VT NFL Draft Prospect Spotlight: DT Maurice Hurst

Maurice Hurst
Image courtesy of Vikings.com

Maurice Hurst | DT, Michigan


Height: 6’2″

Weight: 282 pounds

Projected Round

Mid-Late 1st Round

NFL Comparison

Sharrif Floyd


First Step/Burst: Speed off the ball and burst are great tests for defensive linemen. Those that possess it are at an advantage, as it helps when matched up against offensive linemen. Hurst’s first-step is the first trait that jumps off the screen when watching his film — it’s elite.

His ability to penetrate through the offensive front at the line of scrimmage and disrupt the backfield is a plus. As shown in the example above, Hurst has an uncanny ability to consistently beat blockers off of the ball.

He’s labeled as a “snap jumper” by some evaulators, but that’s just him being savvy as a player. Savvy players use everything to their advantage, and that’s exactly what Hurst does. The biggest hinderance to a team’s ground game is a rusher that can penetrate. Hurst is that and even more.

It’s not that he’s such a good rusher up the field, though; he consistently maintains his natural leverage, pad level, and ability to get up the field very quickly. At times, blockers are seldom able to react to his quick movements, and before they’re even able to get out of their stance, he is already in the backfield.

Awareness: Hurst seems to have an uncanny knack for the football. He has a very high football I.Q. and understands specific blocking schemes. Not only is he a penetrating pass-rusher, but a positive is that he’s also a well-rounded run defender.

A senior in 2017, Hurst has played a healthy number of collegiate snaps. He has seen it all and rarely appears confused by offensive scheme. His development has improved every season, as was evident with his increase in sacks and tackles-for-loss every season of his career as a Wolverine.

Motor/Penetration: Being that he is a smaller three-technique defensive tackle, Hurst uses his quick twitch abilities and relentlessness to his advantage. His effort is always at a high level, and his motor is always flaming hot.

Because Hurst is a smaller in stature, he understands that he has to utilize his athleticism and smarts to his advantage, because he doesn’t possess the measurables of an adequate sized player at his position.


Size: Listed at 282 pounds, Hurst is smaller than the average NFL defensive tackle. He lacks the girth and build of a team’s ideal three-technique and this concern is evident on film as well. Ohio State (2017) was one of his worst games of the season.

What you saw in that contest was his inability to maintain gaps and easily getting moved by double teams off of his spots. Hurst can sometimes be easily pushed around when matched up against powerful interior offensive lines.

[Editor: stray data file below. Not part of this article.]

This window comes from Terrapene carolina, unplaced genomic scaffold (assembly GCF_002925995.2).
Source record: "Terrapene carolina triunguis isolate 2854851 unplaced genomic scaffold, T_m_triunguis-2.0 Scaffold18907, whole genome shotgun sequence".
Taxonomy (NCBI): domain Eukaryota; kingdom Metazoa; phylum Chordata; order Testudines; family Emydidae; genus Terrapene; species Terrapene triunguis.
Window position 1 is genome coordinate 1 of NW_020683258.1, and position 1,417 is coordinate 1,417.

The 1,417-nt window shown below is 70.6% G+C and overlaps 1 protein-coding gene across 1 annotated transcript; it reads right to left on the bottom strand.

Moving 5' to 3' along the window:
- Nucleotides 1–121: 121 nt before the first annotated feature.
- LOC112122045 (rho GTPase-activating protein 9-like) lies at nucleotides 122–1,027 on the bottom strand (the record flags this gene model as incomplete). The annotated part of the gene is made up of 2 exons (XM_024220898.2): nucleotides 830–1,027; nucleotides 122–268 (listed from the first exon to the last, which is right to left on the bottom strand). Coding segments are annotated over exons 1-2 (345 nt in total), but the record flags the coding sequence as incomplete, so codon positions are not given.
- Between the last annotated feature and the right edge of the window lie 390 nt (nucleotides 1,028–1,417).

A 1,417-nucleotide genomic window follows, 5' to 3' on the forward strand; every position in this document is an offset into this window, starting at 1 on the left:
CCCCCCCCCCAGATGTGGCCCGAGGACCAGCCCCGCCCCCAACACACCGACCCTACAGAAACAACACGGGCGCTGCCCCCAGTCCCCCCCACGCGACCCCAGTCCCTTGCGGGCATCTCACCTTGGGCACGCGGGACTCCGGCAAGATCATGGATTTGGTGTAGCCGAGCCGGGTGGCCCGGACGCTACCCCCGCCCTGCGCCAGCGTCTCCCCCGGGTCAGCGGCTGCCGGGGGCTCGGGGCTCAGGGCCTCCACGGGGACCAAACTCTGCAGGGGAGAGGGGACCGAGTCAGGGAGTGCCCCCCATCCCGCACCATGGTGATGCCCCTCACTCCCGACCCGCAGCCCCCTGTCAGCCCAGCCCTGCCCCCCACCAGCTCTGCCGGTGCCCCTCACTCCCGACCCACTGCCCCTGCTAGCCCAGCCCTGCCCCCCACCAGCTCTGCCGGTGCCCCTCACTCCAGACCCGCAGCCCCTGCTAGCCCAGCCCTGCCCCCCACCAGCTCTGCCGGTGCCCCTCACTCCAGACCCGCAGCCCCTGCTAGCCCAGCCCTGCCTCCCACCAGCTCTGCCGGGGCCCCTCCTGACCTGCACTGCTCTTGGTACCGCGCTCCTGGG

Arm Length: Something that you don’t see a lot with Hurst is the ability to reset his hands after initial contact and shed blockers. This is due to his below average arm length. Once blockers are able to get their hands on him, he struggles to shed them because of his shorter reach.

Unique Fact

Hurst’s father, Maurice Hurst Sr., was drafted in the fourth-round of the 1989 NFL Draft by the New England Patriots. His father would go on to play cornerback for the Patriots until 1995. Michigan head coach Jim Harbaugh has repeatedly said how humble Maurice Hurst, Jr. is. The star defensive tackle is an Uber driver during the offseason. His Wolverine teammates have repeatedly commented on how he constantly bragged about his 82 5-star ratings from his satisfied customers.

Vikings Slant

With Tom Johnson set to become an unrestricted free agent and the unknown status of Sharrif Floyd after undergoing an unsuccessful knee operation in 2016, the Vikings have a huge hole at defensive tackle. Maurice Hurst would not only fill a huge need, but he would give Mike Zimmer’s defense that young, penetrating three-technique that it has sorely lacked. Adding Hurst alongside Linval Joseph gives the franchise a ferocious interior.

Hurst is an ideal fit in Zimmer’s defensive front because he plays with a non-stop motor, proper technique, and is exactly what Zimmer looks for in a defensive tackle. Hurst would essentially fill the “Geno Atkins role” in the team’s front-four. His snap awareness, I.Q., burst, and acceleration will enable him to be a contributor early on in his career.

It may be wishful thinking that Hurst slips all way to Minnesota at No. 30 overall, but as we all know, many unpredictable things happen during the NFL Draft.

For more NFL Draft news and analysis, follow J.R. on Twitter @JReidDraftScout.